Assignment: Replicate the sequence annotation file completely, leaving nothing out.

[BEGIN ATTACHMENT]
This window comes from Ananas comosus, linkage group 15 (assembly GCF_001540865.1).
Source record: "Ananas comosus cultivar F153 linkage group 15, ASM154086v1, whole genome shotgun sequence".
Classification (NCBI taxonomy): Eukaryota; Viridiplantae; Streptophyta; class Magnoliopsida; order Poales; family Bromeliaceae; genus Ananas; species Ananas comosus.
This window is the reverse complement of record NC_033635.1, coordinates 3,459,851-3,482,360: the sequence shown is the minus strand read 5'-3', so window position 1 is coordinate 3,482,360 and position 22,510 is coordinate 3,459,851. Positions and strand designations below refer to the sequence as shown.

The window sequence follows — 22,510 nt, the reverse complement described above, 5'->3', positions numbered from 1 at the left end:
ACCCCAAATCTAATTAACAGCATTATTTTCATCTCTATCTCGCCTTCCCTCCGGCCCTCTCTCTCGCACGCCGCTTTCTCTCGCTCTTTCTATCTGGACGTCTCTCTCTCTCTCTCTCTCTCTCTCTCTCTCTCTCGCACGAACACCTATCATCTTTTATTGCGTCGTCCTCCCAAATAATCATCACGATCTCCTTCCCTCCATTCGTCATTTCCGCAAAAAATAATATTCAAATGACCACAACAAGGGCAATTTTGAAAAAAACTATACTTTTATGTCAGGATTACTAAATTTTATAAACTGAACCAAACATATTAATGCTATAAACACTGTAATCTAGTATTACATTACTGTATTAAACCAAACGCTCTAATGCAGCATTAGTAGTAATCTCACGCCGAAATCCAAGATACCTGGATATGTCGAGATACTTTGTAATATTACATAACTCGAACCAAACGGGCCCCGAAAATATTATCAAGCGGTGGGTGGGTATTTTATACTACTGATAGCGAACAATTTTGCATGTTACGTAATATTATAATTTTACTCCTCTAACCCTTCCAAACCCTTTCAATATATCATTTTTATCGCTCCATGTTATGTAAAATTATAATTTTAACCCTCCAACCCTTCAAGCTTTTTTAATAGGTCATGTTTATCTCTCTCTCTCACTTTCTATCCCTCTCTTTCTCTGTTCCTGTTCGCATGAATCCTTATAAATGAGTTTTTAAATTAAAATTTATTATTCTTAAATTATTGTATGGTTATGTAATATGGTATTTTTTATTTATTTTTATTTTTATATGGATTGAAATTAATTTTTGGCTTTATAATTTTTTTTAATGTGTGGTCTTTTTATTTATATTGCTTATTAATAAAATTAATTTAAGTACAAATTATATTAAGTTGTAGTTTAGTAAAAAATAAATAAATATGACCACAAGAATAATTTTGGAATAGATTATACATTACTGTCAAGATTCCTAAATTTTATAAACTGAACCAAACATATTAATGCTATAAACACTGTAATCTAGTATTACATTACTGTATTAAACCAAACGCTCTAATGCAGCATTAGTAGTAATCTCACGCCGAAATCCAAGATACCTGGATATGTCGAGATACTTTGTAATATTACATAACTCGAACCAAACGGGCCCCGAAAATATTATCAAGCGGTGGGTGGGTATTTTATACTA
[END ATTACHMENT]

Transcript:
This window comes from Ananas comosus, linkage group 15 (assembly GCF_001540865.1).
Source record: "Ananas comosus cultivar F153 linkage group 15, ASM154086v1, whole genome shotgun sequence".
Classification (NCBI taxonomy): Eukaryota; Viridiplantae; Streptophyta; class Magnoliopsida; order Poales; family Bromeliaceae; genus Ananas; species Ananas comosus.
This window is the reverse complement of record NC_033635.1, coordinates 3,459,851-3,482,360: the sequence shown is the minus strand read 5'-3', so window position 1 is coordinate 3,482,360 and position 22,510 is coordinate 3,459,851. Positions and strand designations below refer to the sequence as shown.

The window sequence follows — 22,510 nt, the reverse complement described above, 5'->3', positions numbered from 1 at the left end:
ACCCCAAATCTAATTAACAGCATTATTTTCATCTCTATCTCGCCTTCCCTCCGGCCCTCTCTCTCGCACGCCGCTTTCTCTCGCTCTTTCTATCTGGACGTCTCTCTCTCTCTCTCTCTCTCTCTCTCTCTCTCTCGCACGAACACCTATCATCTTTTATTGCGTCGTCCTCCCAAATAATCATCACGATCTCCTTCCCTCCATTCGTCATTTCCGCAAAAAATAATATTCAAATGACCACAACAAGGGCAATTTTGAAAAAAACTATACTTTTATGTCAGGATTACTAAATTTTATAAACTGAACCAAACATATTAATGCTATAAACACTGTAATCTAGTATTACATTACTGTATTAAACCAAACGCTCTAATGCAGCATTAGTAGTAATCTCACGCCGAAATCCAAGATACCTGGATATGTCGAGATACTTTGTAATATTACATAACTCGAACCAAACGGGCCCCGAAAATATTATCAAGCGGTGGGTGGGTATTTTATACTACTGATAGCGAACAATTTTGCATGTTACGTAATATTATAATTTTACTCCTCTAACCCTTCCAAACCCTTTCAATATATCATTTTTATCGCTCCATGTTATGTAAAATTATAATTTTAACCCTCCAACCCTTCAAGCTTTTTTAATAGGTCATGTTTATCTCTCTCTCTCACTTTCTATCCCTCTCTTTCTCTGTTCCTGTTCGCATGAATCCTTATAAATGAGTTTTTAAATTAAAATTTATTATTCTTAAATTATTGTATGGTTATGTAATATGGTATTTTTTATTTATTTTTATTTTTATATGGATTGAAATTAATTTTTGGCTTTATAATTTTTTTTAATGTGTGGTCTTTTTATTTATATTGCTTATTAATAAAATTAATTTAAGTACAAATTATATTAAGTTGTAGTTTAGTAAAAAATAAATAAATATGACCACAAGAATAATTTTGGAATAGATTATACATTACTGTCAAGATTCCTAAATTTTATAAACTGAACCAAACATATTAATGCTATAAACACTGTAATCTAGTATTACATTACTGTATTAAACCAAACGCTCTAATGCAGCATTAGTAGTAATCTCACGCCGAAATCCAAGATACCTGGATATGTCGAGATACTTTGTAATATTACATAACTCGAACCAAACGGGCCCCGAAAATATTATCAAGCGGTGGGTGGGTATTTTATACTA